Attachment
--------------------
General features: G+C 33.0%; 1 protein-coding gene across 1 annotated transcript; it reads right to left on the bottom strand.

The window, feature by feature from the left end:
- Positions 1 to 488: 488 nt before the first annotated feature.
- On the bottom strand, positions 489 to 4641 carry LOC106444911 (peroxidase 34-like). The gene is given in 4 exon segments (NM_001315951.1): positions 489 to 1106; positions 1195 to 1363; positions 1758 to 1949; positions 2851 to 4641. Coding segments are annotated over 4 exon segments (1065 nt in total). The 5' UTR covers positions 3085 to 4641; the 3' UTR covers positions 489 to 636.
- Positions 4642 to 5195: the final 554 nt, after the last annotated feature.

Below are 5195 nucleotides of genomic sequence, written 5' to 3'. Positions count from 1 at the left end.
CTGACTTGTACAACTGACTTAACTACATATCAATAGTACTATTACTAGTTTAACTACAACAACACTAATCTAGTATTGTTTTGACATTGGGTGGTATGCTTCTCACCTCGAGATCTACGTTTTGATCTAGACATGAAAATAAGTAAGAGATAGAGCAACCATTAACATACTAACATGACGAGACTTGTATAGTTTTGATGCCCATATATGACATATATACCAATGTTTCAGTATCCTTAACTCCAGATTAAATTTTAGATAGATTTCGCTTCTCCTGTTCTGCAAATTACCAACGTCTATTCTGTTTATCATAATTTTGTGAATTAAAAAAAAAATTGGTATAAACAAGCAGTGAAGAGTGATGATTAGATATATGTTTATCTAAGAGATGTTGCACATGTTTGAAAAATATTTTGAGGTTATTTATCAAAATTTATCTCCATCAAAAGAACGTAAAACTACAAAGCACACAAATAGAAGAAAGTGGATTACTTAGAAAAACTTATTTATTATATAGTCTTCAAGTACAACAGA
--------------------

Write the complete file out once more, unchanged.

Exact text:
General features: G+C 33.0%; 1 protein-coding gene across 1 annotated transcript; it reads right to left on the bottom strand.

The window, feature by feature from the left end:
- Positions 1 to 488: 488 nt before the first annotated feature.
- On the bottom strand, positions 489 to 4641 carry LOC106444911 (peroxidase 34-like). The gene is given in 4 exon segments (NM_001315951.1): positions 489 to 1106; positions 1195 to 1363; positions 1758 to 1949; positions 2851 to 4641. Coding segments are annotated over 4 exon segments (1065 nt in total). The 5' UTR covers positions 3085 to 4641; the 3' UTR covers positions 489 to 636.
- Positions 4642 to 5195: the final 554 nt, after the last annotated feature.

Below are 5195 nucleotides of genomic sequence, written 5' to 3'. Positions count from 1 at the left end.
CTGACTTGTACAACTGACTTAACTACATATCAATAGTACTATTACTAGTTTAACTACAACAACACTAATCTAGTATTGTTTTGACATTGGGTGGTATGCTTCTCACCTCGAGATCTACGTTTTGATCTAGACATGAAAATAAGTAAGAGATAGAGCAACCATTAACATACTAACATGACGAGACTTGTATAGTTTTGATGCCCATATATGACATATATACCAATGTTTCAGTATCCTTAACTCCAGATTAAATTTTAGATAGATTTCGCTTCTCCTGTTCTGCAAATTACCAACGTCTATTCTGTTTATCATAATTTTGTGAATTAAAAAAAAAATTGGTATAAACAAGCAGTGAAGAGTGATGATTAGATATATGTTTATCTAAGAGATGTTGCACATGTTTGAAAAATATTTTGAGGTTATTTATCAAAATTTATCTCCATCAAAAGAACGTAAAACTACAAAGCACACAAATAGAAGAAAGTGGATTACTTAGAAAAACTTATTTATTATATAGTCTTCAAGTACAACAGA